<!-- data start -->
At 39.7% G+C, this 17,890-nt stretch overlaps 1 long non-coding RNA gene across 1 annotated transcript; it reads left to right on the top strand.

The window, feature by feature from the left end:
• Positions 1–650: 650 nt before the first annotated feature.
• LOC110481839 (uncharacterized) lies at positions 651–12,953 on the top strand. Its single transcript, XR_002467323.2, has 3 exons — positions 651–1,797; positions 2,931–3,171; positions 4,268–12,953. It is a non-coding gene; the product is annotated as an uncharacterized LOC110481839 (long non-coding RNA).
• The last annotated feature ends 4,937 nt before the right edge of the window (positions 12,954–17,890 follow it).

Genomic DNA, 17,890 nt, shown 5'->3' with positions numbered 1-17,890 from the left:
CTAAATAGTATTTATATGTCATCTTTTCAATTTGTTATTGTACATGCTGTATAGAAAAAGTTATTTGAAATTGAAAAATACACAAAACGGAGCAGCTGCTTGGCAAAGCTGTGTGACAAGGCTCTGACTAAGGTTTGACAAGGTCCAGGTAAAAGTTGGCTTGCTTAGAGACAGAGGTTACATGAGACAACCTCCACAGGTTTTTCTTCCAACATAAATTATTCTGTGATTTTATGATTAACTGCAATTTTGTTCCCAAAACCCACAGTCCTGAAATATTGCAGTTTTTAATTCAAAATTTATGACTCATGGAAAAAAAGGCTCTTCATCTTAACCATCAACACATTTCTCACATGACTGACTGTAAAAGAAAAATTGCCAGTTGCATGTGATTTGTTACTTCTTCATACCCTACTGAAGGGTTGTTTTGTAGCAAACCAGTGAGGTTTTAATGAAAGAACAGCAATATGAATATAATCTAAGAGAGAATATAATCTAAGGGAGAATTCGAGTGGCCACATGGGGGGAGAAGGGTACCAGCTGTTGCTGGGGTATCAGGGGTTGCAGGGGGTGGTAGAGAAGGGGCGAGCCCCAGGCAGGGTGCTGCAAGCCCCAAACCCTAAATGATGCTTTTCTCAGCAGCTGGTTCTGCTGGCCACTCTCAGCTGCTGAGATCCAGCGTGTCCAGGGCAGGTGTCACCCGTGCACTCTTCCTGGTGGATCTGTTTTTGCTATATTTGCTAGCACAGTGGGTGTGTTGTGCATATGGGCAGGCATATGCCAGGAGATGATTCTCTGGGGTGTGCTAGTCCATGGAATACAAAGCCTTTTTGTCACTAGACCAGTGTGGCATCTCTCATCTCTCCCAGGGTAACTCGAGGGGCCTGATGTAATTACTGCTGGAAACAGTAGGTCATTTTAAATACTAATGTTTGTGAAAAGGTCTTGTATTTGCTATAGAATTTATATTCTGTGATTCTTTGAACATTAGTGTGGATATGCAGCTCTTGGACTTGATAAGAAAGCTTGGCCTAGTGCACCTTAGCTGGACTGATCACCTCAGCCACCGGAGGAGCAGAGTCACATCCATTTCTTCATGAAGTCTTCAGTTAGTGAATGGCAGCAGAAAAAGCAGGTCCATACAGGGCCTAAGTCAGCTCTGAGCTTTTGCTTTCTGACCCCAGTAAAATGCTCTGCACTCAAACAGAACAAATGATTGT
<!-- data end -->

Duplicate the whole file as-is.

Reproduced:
At 39.7% G+C, this 17,890-nt stretch overlaps 1 long non-coding RNA gene across 1 annotated transcript; it reads left to right on the top strand.

The window, feature by feature from the left end:
• Positions 1–650: 650 nt before the first annotated feature.
• LOC110481839 (uncharacterized) lies at positions 651–12,953 on the top strand. Its single transcript, XR_002467323.2, has 3 exons — positions 651–1,797; positions 2,931–3,171; positions 4,268–12,953. It is a non-coding gene; the product is annotated as an uncharacterized LOC110481839 (long non-coding RNA).
• The last annotated feature ends 4,937 nt before the right edge of the window (positions 12,954–17,890 follow it).

Genomic DNA, 17,890 nt, shown 5'->3' with positions numbered 1-17,890 from the left:
CTAAATAGTATTTATATGTCATCTTTTCAATTTGTTATTGTACATGCTGTATAGAAAAAGTTATTTGAAATTGAAAAATACACAAAACGGAGCAGCTGCTTGGCAAAGCTGTGTGACAAGGCTCTGACTAAGGTTTGACAAGGTCCAGGTAAAAGTTGGCTTGCTTAGAGACAGAGGTTACATGAGACAACCTCCACAGGTTTTTCTTCCAACATAAATTATTCTGTGATTTTATGATTAACTGCAATTTTGTTCCCAAAACCCACAGTCCTGAAATATTGCAGTTTTTAATTCAAAATTTATGACTCATGGAAAAAAAGGCTCTTCATCTTAACCATCAACACATTTCTCACATGACTGACTGTAAAAGAAAAATTGCCAGTTGCATGTGATTTGTTACTTCTTCATACCCTACTGAAGGGTTGTTTTGTAGCAAACCAGTGAGGTTTTAATGAAAGAACAGCAATATGAATATAATCTAAGAGAGAATATAATCTAAGGGAGAATTCGAGTGGCCACATGGGGGGAGAAGGGTACCAGCTGTTGCTGGGGTATCAGGGGTTGCAGGGGGTGGTAGAGAAGGGGCGAGCCCCAGGCAGGGTGCTGCAAGCCCCAAACCCTAAATGATGCTTTTCTCAGCAGCTGGTTCTGCTGGCCACTCTCAGCTGCTGAGATCCAGCGTGTCCAGGGCAGGTGTCACCCGTGCACTCTTCCTGGTGGATCTGTTTTTGCTATATTTGCTAGCACAGTGGGTGTGTTGTGCATATGGGCAGGCATATGCCAGGAGATGATTCTCTGGGGTGTGCTAGTCCATGGAATACAAAGCCTTTTTGTCACTAGACCAGTGTGGCATCTCTCATCTCTCCCAGGGTAACTCGAGGGGCCTGATGTAATTACTGCTGGAAACAGTAGGTCATTTTAAATACTAATGTTTGTGAAAAGGTCTTGTATTTGCTATAGAATTTATATTCTGTGATTCTTTGAACATTAGTGTGGATATGCAGCTCTTGGACTTGATAAGAAAGCTTGGCCTAGTGCACCTTAGCTGGACTGATCACCTCAGCCACCGGAGGAGCAGAGTCACATCCATTTCTTCATGAAGTCTTCAGTTAGTGAATGGCAGCAGAAAAAGCAGGTCCATACAGGGCCTAAGTCAGCTCTGAGCTTTTGCTTTCTGACCCCAGTAAAATGCTCTGCACTCAAACAGAACAAATGATTGT